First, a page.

As young adults who live in Miami, we are surrounded with people who come from diverse places, who have generational varying ethnicities, people who have been brought up in different ways. What unites us? Our lovely Miami. As we walked through historic buildings, such as The Wagner House and Fort Dallas which were located one in front of the other, we truly grasped what Miami is all about. This city has seen indigenous tribes getting kicked out of the land, slavery, and the division of colored people; however, it has also seen the growth of multiculturalism that happens on a day to day basis. People from all over the world move to Miami in hopes of getting a better life. We can see it through Coosje Van Bruggen’s and Claes Oldenburg’s ‘Dropped Bowl with Scattered Slices and Peels’, a massive public artwork.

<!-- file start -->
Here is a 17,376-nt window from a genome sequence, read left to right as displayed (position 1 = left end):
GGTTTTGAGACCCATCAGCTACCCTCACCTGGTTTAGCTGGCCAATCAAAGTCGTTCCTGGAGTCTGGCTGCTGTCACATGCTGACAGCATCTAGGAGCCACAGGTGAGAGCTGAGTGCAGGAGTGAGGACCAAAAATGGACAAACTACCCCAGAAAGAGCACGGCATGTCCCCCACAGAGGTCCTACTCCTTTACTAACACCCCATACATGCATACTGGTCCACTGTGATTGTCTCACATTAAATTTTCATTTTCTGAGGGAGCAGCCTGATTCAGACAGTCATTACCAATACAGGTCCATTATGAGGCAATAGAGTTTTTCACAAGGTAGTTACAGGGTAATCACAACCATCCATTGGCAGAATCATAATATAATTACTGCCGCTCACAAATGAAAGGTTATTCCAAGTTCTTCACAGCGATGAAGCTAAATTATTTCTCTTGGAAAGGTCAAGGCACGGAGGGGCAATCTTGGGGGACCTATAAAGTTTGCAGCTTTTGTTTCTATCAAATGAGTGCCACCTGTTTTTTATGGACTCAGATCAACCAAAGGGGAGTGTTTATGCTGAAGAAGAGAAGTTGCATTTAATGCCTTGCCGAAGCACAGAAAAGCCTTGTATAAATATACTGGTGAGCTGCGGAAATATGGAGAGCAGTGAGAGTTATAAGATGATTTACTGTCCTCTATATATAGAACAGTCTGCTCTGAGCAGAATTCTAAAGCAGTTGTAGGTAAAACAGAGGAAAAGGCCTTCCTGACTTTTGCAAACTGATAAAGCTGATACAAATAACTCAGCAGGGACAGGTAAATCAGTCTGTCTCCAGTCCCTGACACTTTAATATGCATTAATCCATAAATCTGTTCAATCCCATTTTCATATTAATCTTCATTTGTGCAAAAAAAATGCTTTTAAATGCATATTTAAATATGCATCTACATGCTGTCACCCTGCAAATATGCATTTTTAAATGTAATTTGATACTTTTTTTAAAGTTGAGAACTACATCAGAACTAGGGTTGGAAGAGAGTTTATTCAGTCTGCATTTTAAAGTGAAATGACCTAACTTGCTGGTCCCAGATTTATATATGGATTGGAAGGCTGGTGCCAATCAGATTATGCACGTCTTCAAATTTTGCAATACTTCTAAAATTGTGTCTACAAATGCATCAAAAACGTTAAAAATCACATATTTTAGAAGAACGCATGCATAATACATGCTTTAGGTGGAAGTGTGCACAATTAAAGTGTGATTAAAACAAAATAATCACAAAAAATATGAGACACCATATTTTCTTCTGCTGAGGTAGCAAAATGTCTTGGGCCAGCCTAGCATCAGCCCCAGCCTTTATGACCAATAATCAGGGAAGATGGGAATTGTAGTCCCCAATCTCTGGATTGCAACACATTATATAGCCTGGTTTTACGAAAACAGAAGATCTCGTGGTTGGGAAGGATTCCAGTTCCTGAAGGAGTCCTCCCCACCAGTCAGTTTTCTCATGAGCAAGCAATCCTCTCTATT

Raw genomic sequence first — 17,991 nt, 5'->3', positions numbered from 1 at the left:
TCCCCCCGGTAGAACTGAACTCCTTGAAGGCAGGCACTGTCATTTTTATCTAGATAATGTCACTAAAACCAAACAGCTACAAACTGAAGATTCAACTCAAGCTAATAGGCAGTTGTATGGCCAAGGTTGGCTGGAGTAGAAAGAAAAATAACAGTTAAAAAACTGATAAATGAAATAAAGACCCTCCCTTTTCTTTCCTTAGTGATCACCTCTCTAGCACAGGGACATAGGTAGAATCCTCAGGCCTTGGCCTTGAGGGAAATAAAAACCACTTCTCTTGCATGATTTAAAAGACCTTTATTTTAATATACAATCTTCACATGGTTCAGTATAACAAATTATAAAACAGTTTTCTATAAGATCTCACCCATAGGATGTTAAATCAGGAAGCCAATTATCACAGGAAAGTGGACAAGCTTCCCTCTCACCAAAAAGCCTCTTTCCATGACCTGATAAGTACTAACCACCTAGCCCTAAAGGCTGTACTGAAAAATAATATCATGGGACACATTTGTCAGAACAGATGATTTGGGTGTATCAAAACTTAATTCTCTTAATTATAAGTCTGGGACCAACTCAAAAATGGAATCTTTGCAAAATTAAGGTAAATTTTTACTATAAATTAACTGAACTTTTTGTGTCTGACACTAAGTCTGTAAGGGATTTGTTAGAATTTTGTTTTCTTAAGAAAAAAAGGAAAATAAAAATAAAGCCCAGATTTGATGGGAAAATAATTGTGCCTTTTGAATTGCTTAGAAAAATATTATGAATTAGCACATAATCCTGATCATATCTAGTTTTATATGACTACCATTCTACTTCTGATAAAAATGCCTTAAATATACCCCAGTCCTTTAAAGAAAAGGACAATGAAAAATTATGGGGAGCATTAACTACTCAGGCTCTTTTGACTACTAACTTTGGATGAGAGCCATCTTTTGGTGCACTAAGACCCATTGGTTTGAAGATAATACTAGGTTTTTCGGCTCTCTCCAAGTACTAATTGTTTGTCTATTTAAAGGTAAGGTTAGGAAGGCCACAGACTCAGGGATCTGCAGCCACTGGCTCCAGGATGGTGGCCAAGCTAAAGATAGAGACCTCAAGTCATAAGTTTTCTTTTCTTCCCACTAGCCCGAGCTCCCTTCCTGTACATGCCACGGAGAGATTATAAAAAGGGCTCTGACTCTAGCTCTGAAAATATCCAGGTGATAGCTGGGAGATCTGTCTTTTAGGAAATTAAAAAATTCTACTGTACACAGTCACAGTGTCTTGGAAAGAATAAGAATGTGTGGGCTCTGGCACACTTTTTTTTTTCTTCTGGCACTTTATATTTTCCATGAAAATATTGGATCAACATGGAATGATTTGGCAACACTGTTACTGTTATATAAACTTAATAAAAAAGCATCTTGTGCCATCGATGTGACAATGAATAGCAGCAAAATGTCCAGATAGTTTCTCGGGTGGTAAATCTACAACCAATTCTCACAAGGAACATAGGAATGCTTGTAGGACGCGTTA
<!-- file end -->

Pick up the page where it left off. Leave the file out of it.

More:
Personally, I saw this art piece as a representation of the diversity that Miami has. Miami grows everyday. Currently people from Venezuela are coming over to flee their political, social and economic situation. Nonetheless, Cubans, Haitians and people from other countries in South and Central America have come to Miami in hopes of having a life with better opportunities and a freer life. Miami has been the home of many immigrants, including myself. I came here looking for better educational opportunities, and my parents also lived here in the past due to work openings. The scattered oranges and peels represent the continuous increase of people in Miami. It’s like a mandarin was thrown to the floor and it exploded.